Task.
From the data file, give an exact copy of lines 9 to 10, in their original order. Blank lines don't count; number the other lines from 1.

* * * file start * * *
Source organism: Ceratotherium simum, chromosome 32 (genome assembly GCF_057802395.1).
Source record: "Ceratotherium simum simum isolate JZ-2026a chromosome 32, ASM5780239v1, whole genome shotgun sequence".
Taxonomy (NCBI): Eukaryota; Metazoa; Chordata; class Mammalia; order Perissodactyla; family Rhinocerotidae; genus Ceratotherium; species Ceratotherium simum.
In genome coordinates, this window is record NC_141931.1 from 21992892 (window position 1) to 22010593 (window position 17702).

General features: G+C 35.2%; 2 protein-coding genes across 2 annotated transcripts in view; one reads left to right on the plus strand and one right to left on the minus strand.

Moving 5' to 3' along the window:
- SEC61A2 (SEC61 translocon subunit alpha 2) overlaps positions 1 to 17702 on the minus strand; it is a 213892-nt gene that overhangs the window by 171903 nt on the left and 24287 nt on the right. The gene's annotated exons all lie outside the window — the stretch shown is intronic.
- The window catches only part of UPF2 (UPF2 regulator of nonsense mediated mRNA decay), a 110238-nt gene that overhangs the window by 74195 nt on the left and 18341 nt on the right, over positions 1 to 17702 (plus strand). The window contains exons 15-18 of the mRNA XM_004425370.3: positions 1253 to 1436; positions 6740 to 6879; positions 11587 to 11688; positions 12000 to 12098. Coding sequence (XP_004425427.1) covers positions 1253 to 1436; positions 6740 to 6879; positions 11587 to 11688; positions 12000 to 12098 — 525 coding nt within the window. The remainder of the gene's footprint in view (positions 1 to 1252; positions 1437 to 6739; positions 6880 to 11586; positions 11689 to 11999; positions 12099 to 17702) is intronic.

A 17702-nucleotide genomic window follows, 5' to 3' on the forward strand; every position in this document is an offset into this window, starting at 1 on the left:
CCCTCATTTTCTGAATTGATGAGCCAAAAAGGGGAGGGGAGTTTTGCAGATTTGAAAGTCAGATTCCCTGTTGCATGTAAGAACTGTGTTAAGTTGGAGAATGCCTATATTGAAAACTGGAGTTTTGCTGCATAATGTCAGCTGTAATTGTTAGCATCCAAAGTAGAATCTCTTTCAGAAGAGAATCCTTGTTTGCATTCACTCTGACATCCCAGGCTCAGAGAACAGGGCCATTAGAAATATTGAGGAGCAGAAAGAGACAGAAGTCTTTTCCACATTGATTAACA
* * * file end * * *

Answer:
A 17702-nucleotide genomic window follows, 5' to 3' on the forward strand; every position in this document is an offset into this window, starting at 1 on the left:
CCCTCATTTTCTGAATTGATGAGCCAAAAAGGGGAGGGGAGTTTTGCAGATTTGAAAGTCAGATTCCCTGTTGCATGTAAGAACTGTGTTAAGTTGGAGAATGCCTATATTGAAAACTGGAGTTTTGCTGCATAATGTCAGCTGTAATTGTTAGCATCCAAAGTAGAATCTCTTTCAGAAGAGAATCCTTGTTTGCATTCACTCTGACATCCCAGGCTCAGAGAACAGGGCCATTAGAAATATTGAGGAGCAGAAAGAGACAGAAGTCTTTTCCACATTGATTAACA